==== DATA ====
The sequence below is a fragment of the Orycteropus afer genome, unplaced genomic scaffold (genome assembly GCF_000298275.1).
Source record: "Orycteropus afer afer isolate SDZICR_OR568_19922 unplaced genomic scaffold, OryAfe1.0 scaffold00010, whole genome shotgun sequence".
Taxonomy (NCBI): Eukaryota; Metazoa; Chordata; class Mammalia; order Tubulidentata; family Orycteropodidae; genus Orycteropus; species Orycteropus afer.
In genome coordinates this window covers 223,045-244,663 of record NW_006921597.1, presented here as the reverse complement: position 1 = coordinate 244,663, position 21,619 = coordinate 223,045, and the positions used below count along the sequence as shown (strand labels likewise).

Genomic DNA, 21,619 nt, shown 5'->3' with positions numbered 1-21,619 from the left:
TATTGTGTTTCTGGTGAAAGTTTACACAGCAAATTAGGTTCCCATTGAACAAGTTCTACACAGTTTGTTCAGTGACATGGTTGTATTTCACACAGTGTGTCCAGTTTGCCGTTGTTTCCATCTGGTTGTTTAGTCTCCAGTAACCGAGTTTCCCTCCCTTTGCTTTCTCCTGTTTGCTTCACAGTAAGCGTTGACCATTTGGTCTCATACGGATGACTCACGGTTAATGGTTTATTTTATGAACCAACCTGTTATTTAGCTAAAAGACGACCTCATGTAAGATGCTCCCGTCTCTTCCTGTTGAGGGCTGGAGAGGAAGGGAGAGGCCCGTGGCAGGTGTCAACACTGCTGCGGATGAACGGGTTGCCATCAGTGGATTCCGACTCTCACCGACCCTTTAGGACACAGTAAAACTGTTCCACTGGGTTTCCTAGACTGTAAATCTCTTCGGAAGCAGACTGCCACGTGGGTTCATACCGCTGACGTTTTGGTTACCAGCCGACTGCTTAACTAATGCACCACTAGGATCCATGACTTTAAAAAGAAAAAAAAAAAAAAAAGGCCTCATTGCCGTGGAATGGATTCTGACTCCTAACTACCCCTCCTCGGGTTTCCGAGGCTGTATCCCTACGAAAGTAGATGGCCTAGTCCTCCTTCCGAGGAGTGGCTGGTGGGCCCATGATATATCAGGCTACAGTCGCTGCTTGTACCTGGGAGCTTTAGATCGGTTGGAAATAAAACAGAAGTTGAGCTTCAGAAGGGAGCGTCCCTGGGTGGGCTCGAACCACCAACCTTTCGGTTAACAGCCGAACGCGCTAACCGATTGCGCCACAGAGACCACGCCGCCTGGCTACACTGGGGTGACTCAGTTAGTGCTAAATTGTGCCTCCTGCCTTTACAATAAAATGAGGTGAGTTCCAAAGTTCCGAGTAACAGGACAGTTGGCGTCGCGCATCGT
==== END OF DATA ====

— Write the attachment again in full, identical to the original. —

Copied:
The sequence below is a fragment of the Orycteropus afer genome, unplaced genomic scaffold (genome assembly GCF_000298275.1).
Source record: "Orycteropus afer afer isolate SDZICR_OR568_19922 unplaced genomic scaffold, OryAfe1.0 scaffold00010, whole genome shotgun sequence".
Taxonomy (NCBI): Eukaryota; Metazoa; Chordata; class Mammalia; order Tubulidentata; family Orycteropodidae; genus Orycteropus; species Orycteropus afer.
In genome coordinates this window covers 223,045-244,663 of record NW_006921597.1, presented here as the reverse complement: position 1 = coordinate 244,663, position 21,619 = coordinate 223,045, and the positions used below count along the sequence as shown (strand labels likewise).

Genomic DNA, 21,619 nt, shown 5'->3' with positions numbered 1-21,619 from the left:
TATTGTGTTTCTGGTGAAAGTTTACACAGCAAATTAGGTTCCCATTGAACAAGTTCTACACAGTTTGTTCAGTGACATGGTTGTATTTCACACAGTGTGTCCAGTTTGCCGTTGTTTCCATCTGGTTGTTTAGTCTCCAGTAACCGAGTTTCCCTCCCTTTGCTTTCTCCTGTTTGCTTCACAGTAAGCGTTGACCATTTGGTCTCATACGGATGACTCACGGTTAATGGTTTATTTTATGAACCAACCTGTTATTTAGCTAAAAGACGACCTCATGTAAGATGCTCCCGTCTCTTCCTGTTGAGGGCTGGAGAGGAAGGGAGAGGCCCGTGGCAGGTGTCAACACTGCTGCGGATGAACGGGTTGCCATCAGTGGATTCCGACTCTCACCGACCCTTTAGGACACAGTAAAACTGTTCCACTGGGTTTCCTAGACTGTAAATCTCTTCGGAAGCAGACTGCCACGTGGGTTCATACCGCTGACGTTTTGGTTACCAGCCGACTGCTTAACTAATGCACCACTAGGATCCATGACTTTAAAAAGAAAAAAAAAAAAAAAAGGCCTCATTGCCGTGGAATGGATTCTGACTCCTAACTACCCCTCCTCGGGTTTCCGAGGCTGTATCCCTACGAAAGTAGATGGCCTAGTCCTCCTTCCGAGGAGTGGCTGGTGGGCCCATGATATATCAGGCTACAGTCGCTGCTTGTACCTGGGAGCTTTAGATCGGTTGGAAATAAAACAGAAGTTGAGCTTCAGAAGGGAGCGTCCCTGGGTGGGCTCGAACCACCAACCTTTCGGTTAACAGCCGAACGCGCTAACCGATTGCGCCACAGAGACCACGCCGCCTGGCTACACTGGGGTGACTCAGTTAGTGCTAAATTGTGCCTCCTGCCTTTACAATAAAATGAGGTGAGTTCCAAAGTTCCGAGTAACAGGACAGTTGGCGTCGCGCATCGT